When the junior senator from Hawaii, Democrat Daniel K. Akaka, announced last year that he wouldn't seek a fifth term, the Republican Party immediately set its sights on the seat, viewing it as a tough but possible pickup in its quest to retake control of the Senate.
But despite former Gov. Linda Lingle running what has been considered a stronger campaign than her Democratic opponent, Rep. Mazie K. Hirono, the Aloha State's partisan blue tide — strengthened this year by native son President Obama at the top of the ballot — appears too much for her — or any other Republican.
"I think a lot of Republicans are impressed with the campaign Lingle has been running in a difficult state [for the party], but in that type of environment, I think it's just going to be too much to overcome," said Jessica Taylor, a senior analyst and reporter with the Rothenberg Political Report.
"Lingle is probably the only Republican they could've got to run that will even make this close. But making it close ultimately isn't going to be enough."
The moderate Ms. Lingle promised to govern in a bipartisan and compromising manner — a decidedly atypical strategy for a Republican this year but one born out of necessity because of Hawaii's strong Democratic traditions. A recent pro-Lingle ad funded by the U.S. Chamber of Commerce touted her "positive, bipartisan agenda" and praised her for working across the partisan aisle as governor.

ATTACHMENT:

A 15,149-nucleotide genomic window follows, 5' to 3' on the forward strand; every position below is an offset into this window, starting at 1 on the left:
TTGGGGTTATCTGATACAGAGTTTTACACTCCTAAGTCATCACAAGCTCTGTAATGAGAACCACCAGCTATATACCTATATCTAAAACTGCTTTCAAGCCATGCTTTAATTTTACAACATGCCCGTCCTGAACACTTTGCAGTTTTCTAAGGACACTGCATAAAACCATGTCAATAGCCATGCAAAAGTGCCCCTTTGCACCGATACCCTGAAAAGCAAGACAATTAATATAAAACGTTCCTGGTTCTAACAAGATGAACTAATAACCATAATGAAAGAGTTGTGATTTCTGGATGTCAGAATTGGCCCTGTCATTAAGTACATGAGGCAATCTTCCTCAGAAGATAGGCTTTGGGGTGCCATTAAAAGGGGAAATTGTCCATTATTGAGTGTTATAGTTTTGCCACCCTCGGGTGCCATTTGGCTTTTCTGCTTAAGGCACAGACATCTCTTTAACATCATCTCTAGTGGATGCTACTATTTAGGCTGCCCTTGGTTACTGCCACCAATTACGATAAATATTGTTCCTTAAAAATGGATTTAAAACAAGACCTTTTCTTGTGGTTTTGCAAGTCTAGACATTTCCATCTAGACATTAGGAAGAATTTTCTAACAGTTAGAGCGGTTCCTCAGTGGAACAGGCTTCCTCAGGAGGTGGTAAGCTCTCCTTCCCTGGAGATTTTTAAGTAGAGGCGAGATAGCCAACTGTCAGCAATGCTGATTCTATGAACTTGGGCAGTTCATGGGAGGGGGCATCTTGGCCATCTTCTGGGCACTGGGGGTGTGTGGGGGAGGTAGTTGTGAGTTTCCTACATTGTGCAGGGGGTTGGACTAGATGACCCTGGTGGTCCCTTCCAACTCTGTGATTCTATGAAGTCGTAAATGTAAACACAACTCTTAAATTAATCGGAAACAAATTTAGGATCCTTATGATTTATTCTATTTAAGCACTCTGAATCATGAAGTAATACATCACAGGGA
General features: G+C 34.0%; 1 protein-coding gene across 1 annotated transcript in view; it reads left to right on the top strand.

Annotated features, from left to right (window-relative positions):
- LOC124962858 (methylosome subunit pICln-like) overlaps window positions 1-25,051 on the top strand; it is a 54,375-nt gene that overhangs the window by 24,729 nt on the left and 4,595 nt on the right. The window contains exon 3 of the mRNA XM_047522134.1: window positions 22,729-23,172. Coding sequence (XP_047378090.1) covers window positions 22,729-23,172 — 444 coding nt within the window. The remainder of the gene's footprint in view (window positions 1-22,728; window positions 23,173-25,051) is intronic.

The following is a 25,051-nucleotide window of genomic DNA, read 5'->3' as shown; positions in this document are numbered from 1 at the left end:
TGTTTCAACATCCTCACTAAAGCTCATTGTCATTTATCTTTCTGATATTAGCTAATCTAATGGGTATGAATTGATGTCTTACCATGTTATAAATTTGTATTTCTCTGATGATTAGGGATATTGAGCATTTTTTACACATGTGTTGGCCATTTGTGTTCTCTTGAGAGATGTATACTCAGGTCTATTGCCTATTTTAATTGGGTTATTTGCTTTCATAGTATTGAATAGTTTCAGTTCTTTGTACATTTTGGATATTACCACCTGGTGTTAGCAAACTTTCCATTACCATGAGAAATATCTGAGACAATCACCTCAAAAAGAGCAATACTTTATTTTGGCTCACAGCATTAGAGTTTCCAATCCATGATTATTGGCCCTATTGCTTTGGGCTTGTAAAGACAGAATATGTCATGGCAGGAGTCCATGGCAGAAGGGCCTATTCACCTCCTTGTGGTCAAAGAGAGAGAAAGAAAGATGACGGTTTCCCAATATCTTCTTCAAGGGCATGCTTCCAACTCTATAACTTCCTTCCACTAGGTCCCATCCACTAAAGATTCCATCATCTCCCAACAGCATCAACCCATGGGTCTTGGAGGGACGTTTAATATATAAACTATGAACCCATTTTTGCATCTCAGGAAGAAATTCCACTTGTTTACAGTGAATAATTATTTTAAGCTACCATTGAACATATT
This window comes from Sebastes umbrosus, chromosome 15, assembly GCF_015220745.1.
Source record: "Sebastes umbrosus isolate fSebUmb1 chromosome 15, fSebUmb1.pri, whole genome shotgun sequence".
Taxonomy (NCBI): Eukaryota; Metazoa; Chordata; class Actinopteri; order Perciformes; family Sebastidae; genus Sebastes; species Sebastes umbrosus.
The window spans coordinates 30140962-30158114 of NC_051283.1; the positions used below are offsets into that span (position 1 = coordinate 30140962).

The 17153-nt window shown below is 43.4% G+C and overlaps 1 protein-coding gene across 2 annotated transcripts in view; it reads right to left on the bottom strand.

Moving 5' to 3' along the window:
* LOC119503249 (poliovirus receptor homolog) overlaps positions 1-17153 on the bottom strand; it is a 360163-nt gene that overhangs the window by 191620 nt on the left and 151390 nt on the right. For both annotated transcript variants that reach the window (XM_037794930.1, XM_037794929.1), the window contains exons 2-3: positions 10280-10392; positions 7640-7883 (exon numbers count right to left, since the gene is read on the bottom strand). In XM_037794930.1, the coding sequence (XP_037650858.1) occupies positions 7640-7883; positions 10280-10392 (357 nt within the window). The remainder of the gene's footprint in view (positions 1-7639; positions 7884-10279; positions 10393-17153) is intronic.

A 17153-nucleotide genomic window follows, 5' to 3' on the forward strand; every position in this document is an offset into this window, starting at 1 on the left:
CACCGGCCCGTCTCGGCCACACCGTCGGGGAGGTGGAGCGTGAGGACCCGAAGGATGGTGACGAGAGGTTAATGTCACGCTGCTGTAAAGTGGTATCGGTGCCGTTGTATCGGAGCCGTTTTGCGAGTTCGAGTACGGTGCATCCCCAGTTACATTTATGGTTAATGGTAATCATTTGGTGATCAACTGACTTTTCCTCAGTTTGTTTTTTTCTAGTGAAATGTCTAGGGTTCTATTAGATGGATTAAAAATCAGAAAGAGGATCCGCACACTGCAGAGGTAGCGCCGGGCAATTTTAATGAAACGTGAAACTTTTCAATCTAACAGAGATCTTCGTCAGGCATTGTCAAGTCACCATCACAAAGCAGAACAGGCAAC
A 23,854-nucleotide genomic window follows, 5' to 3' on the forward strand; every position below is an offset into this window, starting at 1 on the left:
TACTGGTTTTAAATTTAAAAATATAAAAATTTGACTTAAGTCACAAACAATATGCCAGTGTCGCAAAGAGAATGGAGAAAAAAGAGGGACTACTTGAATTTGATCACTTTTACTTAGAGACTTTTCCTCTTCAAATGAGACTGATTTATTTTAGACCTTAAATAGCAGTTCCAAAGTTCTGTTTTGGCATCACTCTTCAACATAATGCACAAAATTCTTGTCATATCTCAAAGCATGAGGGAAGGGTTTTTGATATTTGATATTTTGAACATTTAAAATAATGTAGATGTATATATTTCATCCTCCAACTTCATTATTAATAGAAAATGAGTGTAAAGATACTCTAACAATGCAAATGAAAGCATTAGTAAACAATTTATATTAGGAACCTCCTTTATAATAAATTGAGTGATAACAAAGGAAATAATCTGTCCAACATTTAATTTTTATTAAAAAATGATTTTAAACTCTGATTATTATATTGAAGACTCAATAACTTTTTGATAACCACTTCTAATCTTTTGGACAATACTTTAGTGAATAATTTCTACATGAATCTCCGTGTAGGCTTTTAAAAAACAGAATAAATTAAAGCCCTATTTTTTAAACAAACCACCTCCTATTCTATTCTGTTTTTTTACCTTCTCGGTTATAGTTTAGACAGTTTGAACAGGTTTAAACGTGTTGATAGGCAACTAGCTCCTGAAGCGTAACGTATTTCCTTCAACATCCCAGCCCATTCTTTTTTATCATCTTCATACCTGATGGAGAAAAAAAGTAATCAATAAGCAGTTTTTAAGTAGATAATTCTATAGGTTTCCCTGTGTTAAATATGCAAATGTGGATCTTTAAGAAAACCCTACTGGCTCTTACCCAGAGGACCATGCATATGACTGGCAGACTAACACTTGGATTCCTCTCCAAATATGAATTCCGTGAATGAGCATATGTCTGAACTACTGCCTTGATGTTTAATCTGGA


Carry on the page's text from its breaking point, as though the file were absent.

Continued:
She also has run on strengthening one of the state's main economic engines: tourism.
"Lingle has been an exceptionally good candidate so [the race] is worth watching for the time being," said Jennifer Duffy, who covers Senate races for the Cook Political Report.
Only one independent poll has been taken since the race's August primaries — a survey commissioned by Hawaii's Civil Beat news organization released Monday that showed Mrs. Hirono with a 16-point advantage over Ms. Lingle. The Democrat also led the former governor in all major independent polling in pre-primary surveys that asked voters which of the two would win a head-to-head general election contest.
But polling in Hawaii has been notoriously off the mark in recent elections, making the race tricker to handicap, said Todd Belt, chairman of the University of Hawaii political science department.
"We tend to be pretty skeptical of the polling here," he said.
Ms. Lingle generally had favorable public reviews during most of her eight years in office, which ended in 2010 because of term limits. But her popularity took a nose dive during the final two years, when the economic downturn that began in 2008 led her to impose cost-saving furloughs of public workers, including teachers.
Those final two years are still fresh in voters' minds, Mr. Belt said.
"I wouldn't necessarily call it a cake walk, but I think Mazie Hirono will win pretty handily," he said.
Yet Ms. Lingle has raised $4.4 million — about $1 million more than Mrs. Hirono. With the Republican Party within striking distance of taking back the Senate, some analysts say, a fresh wave of party, political action committee and super PAC money could flood the race on her behalf in the coming weeks if backers think she has a shot, potentially setting up a close finish to Election Day.
The U.S. Chamber of Commerce has purchased several rounds of TV ads on behalf of the Lingle campaign, including a more than $300,000 buy less than two weeks ago.
But short of big haul of outside cash, analysts closely monitoring the race say, the odds are stacked too much against the Republican.
"When you're dealing with super PACs, they are a lot less responsible of what they say than the candidates, and therefore it's very difficult to predict this race" if super PACs became heavily involved, Mr. Belt said. "But barring that, I don't see much of a problem for Congresswoman Hirono moving up to the Senate."
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